A woman wraps her hands around a pregnant woman's stomach.

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Italy’s record for gay rights is a rocky one. The Catholic country only recognized same-sex civil unions in June 2016, and has not yet allowed same-sex marriages. Civil partners have most of the same legal protections as married partners, but not all. For instance, the right to be recognized as equal parents of any child of a union.

In March 2018, international news took note of the case of an anonymous lesbian couple and their newborn son, conceived in assisted procreation at a clinic in Denmark. The mother who carried the child is American, the other is Italian, and the sperm donor was completely anonymous.

When the baby was born in Italy, the couple pushed for both of their names to be listed on the birth certificate. In a heterosexual marriage, a man married to the mother who carried would automatically have been listed, even if it was known that he was not the baby’s father. But in this case, the hospital registrar refused. The matter was important, as the baby’s citizenship in Italy was on the line, so the pair took the matter to the Court of Pisa.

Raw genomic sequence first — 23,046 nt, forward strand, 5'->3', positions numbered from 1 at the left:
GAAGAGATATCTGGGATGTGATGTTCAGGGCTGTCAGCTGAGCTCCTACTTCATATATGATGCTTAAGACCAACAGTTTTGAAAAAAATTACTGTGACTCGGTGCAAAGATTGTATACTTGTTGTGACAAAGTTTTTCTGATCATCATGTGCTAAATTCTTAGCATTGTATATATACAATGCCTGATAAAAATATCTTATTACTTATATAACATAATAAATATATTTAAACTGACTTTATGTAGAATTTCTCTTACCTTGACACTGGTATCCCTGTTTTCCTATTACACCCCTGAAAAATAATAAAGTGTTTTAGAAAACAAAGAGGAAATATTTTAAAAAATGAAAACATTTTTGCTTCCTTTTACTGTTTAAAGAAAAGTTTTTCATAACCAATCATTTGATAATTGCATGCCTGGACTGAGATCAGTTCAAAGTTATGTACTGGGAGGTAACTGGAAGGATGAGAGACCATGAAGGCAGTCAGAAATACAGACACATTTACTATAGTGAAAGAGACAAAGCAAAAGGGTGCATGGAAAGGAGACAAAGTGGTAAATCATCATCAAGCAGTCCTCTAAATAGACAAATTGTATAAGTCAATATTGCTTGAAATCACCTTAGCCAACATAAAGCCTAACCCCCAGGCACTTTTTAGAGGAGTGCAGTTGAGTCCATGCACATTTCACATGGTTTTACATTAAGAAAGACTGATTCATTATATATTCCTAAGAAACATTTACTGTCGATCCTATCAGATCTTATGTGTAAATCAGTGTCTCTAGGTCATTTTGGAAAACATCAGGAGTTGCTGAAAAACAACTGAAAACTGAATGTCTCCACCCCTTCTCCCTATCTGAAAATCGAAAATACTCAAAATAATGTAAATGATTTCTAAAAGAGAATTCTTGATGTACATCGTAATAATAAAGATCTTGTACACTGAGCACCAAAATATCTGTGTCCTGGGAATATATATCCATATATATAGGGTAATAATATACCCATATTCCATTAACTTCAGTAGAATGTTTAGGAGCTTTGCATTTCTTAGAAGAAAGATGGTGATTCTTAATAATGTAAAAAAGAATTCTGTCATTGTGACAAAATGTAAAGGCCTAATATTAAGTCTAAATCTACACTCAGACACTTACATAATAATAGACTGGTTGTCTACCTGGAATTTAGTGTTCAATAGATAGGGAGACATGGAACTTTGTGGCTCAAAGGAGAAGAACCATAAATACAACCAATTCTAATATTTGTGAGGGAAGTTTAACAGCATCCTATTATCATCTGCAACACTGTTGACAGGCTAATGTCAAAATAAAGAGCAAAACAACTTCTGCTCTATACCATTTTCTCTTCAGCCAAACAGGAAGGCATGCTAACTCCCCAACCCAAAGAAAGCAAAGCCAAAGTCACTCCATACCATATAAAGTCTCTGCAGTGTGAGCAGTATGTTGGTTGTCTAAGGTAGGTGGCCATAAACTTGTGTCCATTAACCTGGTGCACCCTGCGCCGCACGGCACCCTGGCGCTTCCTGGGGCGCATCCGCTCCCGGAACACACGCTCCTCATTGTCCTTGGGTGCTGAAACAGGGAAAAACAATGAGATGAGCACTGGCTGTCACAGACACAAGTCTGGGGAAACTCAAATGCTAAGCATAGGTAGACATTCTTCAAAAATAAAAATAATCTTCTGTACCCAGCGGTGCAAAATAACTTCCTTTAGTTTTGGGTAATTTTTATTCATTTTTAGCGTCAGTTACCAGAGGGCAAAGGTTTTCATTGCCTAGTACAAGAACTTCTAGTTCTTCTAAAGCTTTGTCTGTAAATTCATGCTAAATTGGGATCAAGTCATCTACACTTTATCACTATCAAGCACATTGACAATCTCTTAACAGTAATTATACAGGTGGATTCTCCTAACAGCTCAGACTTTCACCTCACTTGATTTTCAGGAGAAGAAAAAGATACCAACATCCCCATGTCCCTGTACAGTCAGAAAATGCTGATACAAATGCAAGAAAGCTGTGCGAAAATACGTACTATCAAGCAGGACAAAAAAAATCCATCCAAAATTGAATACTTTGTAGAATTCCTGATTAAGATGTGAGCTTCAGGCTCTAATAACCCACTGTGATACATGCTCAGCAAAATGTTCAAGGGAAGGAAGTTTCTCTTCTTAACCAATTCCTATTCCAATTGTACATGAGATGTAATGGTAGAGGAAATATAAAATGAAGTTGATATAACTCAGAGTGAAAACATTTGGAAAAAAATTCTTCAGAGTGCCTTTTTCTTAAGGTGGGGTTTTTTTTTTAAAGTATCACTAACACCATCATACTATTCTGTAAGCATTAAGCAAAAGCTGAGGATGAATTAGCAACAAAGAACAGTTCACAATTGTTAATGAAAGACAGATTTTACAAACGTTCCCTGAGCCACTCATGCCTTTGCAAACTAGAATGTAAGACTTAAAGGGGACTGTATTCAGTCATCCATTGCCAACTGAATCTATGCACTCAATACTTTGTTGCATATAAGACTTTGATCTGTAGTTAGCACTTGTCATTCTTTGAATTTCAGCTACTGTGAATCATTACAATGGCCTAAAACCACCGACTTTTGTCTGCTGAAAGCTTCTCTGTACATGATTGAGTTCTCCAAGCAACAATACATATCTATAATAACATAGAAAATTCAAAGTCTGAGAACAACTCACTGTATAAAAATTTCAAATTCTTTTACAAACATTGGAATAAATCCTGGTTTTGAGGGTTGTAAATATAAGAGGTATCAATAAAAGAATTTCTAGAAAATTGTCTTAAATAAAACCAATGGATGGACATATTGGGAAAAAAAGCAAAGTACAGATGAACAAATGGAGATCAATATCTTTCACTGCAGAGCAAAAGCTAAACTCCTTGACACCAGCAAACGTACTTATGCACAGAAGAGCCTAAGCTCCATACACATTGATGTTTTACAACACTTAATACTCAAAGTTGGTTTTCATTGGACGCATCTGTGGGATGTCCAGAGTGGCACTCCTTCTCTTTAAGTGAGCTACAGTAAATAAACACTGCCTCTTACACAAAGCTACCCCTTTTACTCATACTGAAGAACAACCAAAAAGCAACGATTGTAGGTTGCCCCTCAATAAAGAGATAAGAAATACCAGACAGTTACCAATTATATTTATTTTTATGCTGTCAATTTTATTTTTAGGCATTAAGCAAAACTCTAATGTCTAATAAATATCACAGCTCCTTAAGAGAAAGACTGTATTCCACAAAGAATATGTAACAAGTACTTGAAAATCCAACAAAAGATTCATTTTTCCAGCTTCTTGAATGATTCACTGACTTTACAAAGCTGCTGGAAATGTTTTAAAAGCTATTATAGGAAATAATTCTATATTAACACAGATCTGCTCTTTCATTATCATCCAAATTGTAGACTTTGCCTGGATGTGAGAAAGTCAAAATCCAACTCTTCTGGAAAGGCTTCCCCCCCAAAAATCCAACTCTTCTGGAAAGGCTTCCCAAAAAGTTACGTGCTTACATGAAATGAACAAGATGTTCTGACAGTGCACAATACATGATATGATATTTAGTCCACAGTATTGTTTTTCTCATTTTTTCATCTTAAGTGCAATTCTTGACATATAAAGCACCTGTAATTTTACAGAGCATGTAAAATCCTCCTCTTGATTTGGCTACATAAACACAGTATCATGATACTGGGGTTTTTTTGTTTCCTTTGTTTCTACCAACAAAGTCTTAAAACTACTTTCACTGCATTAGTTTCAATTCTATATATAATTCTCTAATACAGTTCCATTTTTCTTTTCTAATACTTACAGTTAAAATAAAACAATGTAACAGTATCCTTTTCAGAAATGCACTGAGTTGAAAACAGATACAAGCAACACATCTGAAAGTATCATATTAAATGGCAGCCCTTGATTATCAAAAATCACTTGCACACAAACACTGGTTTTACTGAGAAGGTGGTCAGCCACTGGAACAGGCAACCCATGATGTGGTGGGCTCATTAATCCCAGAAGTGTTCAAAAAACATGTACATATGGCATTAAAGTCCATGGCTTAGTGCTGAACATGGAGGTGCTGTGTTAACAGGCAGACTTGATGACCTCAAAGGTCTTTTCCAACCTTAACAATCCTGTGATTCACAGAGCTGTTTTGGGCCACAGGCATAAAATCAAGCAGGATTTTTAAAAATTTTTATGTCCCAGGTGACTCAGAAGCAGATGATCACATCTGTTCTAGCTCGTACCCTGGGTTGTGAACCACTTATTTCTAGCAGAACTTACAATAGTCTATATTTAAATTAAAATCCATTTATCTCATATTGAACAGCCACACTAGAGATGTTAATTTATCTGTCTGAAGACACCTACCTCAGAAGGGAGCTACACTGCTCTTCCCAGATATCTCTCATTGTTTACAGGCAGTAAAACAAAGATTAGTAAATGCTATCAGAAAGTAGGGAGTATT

“In my country, the child would be immediately registered as the son of both,” said the American mother. “I feel my blood freeze when I think that in Italy he is denied such a basic right.”

“If the child had been born in the United States, the birth certificate with the double maternity would be transcribed here without problems,” said the family’s attorney, seconding the mother. “But since the birth took place in Italy, the United States must now rely on the Italian document that indicates only one parent and it cannot add the other mother in drafting its documents.”

The couple lost their first suit, but on July 5th, the family won their appeal in Naples. The court ruled that both women’s names belonged on the birth certificate because the Italian mother “accepted and shared the project of assisted procreation.”